We’ve seen a host of online platforms selling pre-loved clothing to today’s fashion-conscious twenty somethings are changing the face of the second-hand clothing market. Making a, once niche, habit into a mainstream retail experience is putting circular fashion firmly on the agenda but at what cost?
With 45% of carbon emissions coming from the products and services we buy, the need to design out waste and pollution, buy less and keep products in use for as long as possible is key to achieving net zero carbon emissions and keeping global temperature increases below 2° Celsius as outlined in the Paris Agreement.
New market places leading to stark price differentials
Changing the way we make, consume and dispose of products from a linear to a circular model is at the heart of this process and many brands are looking to circular business models to provide business resilience against the impacts and risks of climate change and meet this growing customer focus. Reselling unwanted clothing is often the first step for many brands but what we have seen in these new market-places is buyers becoming influencers and ‘professional’ sellers themselves. With vintage and pre-loved fashion so popular, items are becoming increasing sought after and sellers are being accused of over-inflating prices. These trends are leading to what has recently been described as the ‘gentrification of Depop’ and other similar platforms.
There is a stark price differential between the high-end resale platforms and the more traditional sellers of used clothing, charity shops. Professional resellers are buying up charity shop purchases at a bargain to resell at a much higher price, potentially driving the longstanding buyers of second-hand clothing towards fast, cheap fashion. Clearly, in a growing online market, there are opportunities for all players. Will those purchasing pre-loved for purely financial reasons look elsewhere or will there be an emergence of online retailers positioning themselves for different markets? It will be interesting to see how fashion brands and charities respond to the new sellers in the medium and longer term.
Creating opportunities for all sellers to thrive
There is of course a balance to be had – nobody wants to see those who rely on second hand clothes for financial reasons to be without; and the need for us all to just ‘buy less’ can’t be ignored. At the same time, it’s encouraging to see the pre-loved clothes market becoming a mainstream way to get a fashion fix whilst embracing the circular economy.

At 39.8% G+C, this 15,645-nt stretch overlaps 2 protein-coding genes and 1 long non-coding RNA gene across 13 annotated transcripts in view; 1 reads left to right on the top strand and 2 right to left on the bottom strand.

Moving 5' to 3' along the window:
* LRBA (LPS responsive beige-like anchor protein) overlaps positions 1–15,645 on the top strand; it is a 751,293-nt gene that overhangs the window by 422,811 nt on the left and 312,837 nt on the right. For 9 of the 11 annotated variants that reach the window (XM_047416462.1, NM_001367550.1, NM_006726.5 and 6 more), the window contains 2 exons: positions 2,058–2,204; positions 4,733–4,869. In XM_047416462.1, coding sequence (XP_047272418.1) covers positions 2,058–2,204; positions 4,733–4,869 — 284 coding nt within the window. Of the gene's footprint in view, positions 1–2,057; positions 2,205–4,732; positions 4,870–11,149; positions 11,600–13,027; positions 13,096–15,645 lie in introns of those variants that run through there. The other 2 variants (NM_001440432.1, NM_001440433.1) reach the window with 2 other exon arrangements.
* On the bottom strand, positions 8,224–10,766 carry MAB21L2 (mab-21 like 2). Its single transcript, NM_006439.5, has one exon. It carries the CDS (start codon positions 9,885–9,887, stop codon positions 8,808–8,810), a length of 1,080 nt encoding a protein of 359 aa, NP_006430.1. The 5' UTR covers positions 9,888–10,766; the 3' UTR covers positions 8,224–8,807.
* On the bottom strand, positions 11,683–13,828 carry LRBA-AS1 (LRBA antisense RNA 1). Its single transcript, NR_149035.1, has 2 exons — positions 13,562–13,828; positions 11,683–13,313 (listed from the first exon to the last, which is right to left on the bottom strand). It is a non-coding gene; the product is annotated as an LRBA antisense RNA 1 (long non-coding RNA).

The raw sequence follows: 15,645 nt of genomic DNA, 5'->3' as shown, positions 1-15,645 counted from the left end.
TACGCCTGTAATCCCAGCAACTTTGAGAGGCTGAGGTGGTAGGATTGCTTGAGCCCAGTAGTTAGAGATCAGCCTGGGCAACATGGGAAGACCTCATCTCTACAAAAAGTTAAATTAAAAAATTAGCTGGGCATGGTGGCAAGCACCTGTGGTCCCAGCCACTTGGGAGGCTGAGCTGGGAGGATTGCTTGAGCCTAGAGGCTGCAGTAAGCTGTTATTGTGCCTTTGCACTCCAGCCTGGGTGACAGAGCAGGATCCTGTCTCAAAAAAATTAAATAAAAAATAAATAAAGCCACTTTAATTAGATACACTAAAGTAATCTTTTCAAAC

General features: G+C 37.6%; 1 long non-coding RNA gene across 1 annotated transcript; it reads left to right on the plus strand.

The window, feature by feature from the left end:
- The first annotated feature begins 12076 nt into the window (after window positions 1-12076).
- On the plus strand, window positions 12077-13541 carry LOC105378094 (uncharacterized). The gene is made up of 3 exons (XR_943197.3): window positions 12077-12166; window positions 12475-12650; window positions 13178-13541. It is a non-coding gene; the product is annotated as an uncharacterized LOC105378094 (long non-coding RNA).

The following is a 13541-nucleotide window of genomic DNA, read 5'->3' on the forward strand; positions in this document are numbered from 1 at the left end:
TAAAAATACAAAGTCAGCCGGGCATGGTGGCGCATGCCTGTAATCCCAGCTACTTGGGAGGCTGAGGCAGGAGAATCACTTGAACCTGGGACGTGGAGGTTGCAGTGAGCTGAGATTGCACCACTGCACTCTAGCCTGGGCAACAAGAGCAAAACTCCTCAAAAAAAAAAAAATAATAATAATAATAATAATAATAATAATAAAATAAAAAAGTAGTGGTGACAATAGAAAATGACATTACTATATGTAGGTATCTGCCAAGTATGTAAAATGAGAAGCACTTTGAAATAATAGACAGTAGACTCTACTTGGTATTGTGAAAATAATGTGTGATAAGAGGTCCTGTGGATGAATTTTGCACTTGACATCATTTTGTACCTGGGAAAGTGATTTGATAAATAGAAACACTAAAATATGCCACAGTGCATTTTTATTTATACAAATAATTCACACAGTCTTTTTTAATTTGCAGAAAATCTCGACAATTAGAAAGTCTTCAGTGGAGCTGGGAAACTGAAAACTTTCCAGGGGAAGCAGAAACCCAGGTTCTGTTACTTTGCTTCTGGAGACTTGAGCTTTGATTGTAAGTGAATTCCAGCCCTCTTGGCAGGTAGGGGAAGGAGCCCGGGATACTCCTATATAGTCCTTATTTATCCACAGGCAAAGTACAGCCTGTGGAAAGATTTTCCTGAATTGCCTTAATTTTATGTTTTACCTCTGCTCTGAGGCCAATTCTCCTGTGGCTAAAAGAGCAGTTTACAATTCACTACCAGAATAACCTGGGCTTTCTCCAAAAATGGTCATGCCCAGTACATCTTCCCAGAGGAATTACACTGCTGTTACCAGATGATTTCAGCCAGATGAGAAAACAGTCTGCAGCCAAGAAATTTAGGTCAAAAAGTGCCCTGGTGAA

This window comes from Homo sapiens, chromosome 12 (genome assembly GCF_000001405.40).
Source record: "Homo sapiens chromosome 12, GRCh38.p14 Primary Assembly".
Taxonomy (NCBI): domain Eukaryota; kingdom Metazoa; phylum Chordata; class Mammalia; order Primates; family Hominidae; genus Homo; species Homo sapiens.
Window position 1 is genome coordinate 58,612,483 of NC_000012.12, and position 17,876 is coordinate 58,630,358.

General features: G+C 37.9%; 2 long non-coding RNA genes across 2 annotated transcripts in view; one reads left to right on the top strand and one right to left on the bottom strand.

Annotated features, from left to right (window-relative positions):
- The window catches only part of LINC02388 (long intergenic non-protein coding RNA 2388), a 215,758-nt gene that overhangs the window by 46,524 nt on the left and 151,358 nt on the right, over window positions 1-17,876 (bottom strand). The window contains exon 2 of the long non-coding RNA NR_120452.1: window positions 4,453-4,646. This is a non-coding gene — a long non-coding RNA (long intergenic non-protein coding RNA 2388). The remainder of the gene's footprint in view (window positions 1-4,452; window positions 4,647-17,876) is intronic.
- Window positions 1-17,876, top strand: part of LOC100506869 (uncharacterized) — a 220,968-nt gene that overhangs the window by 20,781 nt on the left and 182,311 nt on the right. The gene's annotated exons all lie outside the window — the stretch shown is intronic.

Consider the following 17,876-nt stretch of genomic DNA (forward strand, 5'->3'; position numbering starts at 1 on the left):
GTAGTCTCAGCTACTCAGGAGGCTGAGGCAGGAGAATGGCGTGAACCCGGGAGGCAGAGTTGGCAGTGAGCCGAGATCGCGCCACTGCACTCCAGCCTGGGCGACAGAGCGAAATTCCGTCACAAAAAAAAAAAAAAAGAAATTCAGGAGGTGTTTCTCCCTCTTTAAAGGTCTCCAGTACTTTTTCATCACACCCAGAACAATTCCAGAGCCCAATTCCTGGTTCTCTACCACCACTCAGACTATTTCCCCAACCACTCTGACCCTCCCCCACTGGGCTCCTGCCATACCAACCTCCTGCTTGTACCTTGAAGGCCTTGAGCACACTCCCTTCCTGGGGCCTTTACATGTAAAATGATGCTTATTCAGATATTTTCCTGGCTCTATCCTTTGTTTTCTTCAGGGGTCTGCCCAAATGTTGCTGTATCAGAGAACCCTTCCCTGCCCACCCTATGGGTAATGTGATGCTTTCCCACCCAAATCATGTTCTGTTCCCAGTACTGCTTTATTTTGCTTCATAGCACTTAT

Earlier this year, we commissioned a survey to identify used clothing purchasing patterns in the UK and understand whether there were any differences in behaviours for different social and age groups or between genders. We found that around one in three people had bought used clothing in the prior year demonstrating the healthy market for pre-loved clothes. We also found that charities are charging around one third of the value that commercial outlets charge for used clothing. This suggests there could be a real opportunity for charities to radically increase revenue with only moderate increases in used clothing pricing, in certain product categories. A small adjustment could ensure all buyers and sellers get what they want.
We want to see used clothing purchases displacing new clothing purchases, not one type of buyer displacing another. There is no shortage of used clothing so as pre-loved clothes become mainstream there is room in the circular fashion market for charities, fashion brands and the new professional sellers to all thrive.
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Who we are
QSA Partners is a specialist team of circular economy and sustainable business experts with extensive experience in fashion and consumer goods. We have worked
with many designer and high street brands including adidas, Farfetch and Ted Baker. We believe that better business models – whether based on sustainability or circular economy principles – help our clients stay relevant, grow market share and open up different markets in this rapidly changing world, providing business resilience against the impacts and risks of climate change. Find out more about our services or contact us to see how we can help your business benefit.
Image credit Waldemar Brandt at unsplash